Anna Soo Wildermuth

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Here I'll give you up to date tips on developing your personal and professional image to ensure your first impression will be your best impression. Also I will blog about current image and communication blunders. Feel free to join the discussion by leaving comments, and stay updated by subscribing to the RSS feed. Thanks for visiting my blog. – Anna

Change One Thing is a superb book that gives excellent advice to help jumpstart your engine." Stephen R. Covey, author, The 7 Habits of Highly Effective People

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Archive: Speaking Skills

Agree to disagree

coaching 2Today’s political environment is so charged that family members sometimes end up not talking to each other. Recently, I was riding in a car and the conversation turned challenging. I requested we not talk about politics unless we could agree to discuss by listening to each other’s point of view. We also agreed if we could not agree to disagree we should talk about other topics instead. If an agreement cannot be made to agree to disagree, then it is better not to discuss politics or any highly charged topic.

Can you hear me?

earMore and more folks today wear hearing aids. They are not just for the elderly any more.  Be sensitive to those who are using them. You don’t have speak loudly, just directly and succinctly. Speaking loudly makes it sometimes harder to hear. Do not act annoyed or impatient, instead, seek to understand. Wearing hearing aids can be very challenging for the new user.

Moderating a panel discussion

microphone-vectorGood moderators do their homework. First, they know the discussion contents. They know the panelists from interviewing them before the actual event. They have prepared an introduction of each of the them.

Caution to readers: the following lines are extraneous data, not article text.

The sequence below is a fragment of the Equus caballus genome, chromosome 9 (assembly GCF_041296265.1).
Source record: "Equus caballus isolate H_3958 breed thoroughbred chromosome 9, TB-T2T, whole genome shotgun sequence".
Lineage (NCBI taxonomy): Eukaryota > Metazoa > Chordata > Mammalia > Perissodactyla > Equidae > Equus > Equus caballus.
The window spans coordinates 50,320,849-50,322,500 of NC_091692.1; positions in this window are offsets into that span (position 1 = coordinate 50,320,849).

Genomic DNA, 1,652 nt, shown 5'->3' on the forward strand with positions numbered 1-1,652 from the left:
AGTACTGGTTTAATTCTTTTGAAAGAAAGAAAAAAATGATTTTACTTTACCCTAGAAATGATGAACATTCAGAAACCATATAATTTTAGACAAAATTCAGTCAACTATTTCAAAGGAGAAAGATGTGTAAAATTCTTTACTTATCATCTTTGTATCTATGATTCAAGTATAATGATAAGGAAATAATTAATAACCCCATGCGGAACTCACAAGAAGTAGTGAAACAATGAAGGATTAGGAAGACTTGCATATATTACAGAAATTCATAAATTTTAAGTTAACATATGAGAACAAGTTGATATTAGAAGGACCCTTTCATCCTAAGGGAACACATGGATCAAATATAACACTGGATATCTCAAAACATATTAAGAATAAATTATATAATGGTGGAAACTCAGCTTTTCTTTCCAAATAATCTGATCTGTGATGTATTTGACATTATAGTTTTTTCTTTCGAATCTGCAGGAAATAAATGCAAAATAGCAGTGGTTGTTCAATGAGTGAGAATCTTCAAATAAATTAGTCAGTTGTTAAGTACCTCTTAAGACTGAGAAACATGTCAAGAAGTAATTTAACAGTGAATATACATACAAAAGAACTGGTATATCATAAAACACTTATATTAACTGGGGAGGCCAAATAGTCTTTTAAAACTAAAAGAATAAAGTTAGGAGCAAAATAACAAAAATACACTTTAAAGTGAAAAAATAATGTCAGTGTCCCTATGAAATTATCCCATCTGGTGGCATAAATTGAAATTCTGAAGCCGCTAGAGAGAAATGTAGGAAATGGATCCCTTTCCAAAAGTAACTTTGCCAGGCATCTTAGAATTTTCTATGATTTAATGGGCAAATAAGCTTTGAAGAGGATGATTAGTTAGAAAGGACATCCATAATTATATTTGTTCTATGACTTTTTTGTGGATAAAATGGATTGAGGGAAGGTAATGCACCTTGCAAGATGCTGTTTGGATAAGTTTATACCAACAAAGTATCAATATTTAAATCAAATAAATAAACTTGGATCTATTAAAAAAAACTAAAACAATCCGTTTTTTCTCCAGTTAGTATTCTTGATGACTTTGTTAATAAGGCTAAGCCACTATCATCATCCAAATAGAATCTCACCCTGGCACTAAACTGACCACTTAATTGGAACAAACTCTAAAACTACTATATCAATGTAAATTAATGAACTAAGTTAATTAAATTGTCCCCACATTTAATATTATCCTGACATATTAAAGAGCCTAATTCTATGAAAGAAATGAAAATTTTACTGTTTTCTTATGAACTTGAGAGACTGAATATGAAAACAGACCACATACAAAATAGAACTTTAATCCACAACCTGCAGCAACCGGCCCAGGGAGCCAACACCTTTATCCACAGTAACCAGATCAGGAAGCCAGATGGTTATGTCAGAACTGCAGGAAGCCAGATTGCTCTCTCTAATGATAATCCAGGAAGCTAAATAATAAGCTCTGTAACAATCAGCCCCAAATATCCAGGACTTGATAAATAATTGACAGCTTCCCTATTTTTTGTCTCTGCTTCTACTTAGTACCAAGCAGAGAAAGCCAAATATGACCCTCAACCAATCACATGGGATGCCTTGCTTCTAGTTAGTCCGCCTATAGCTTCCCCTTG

The time allotment for each answer is discussed with each panelist prior to the event. The moderator has the authority to monitor the time. Successful moderators create a safe environment for the panelists and simultaneously satisfy the audience that the promised content has been delivered.

Asking questions

26447en_USI_QuestionMarkOften, questions are asked in an intrusive manner during troublesome situations. The tone of voice is as culpable as words in creating a polarized environment as are gotcha questions. We see this in television interviews.

Clients with impressive technical skills sometimes act like bulls wandering in a china shop when asking questions. The message to others when this occurs is: I don’t want to work with you.

Start with what they do well and then ask how we can make the situation better to secure a successful result. When they offer what does not work begin to ask the “Why” question which, when answered truthfully, usually brings out a viable solution.

Accepting an award

award cup.magesAt a recent event, a client was the last person to accept an award. Unfortunately, the other award winners were funny and seemed to have either practiced their acceptance speeches or were adept at adjusting to statements by earlier award winners.

If I had been hired to coach the client on speaking in public especially when accepting an award, I would have mentioned the following critical elements for a winning acceptance speech:

1. Remember, 30 to 60 seconds is the shortest length of time and 90 seconds to two minutes the longest when accepting an award.
2. Differentiate yourself with your own personal story to tie into the thank you.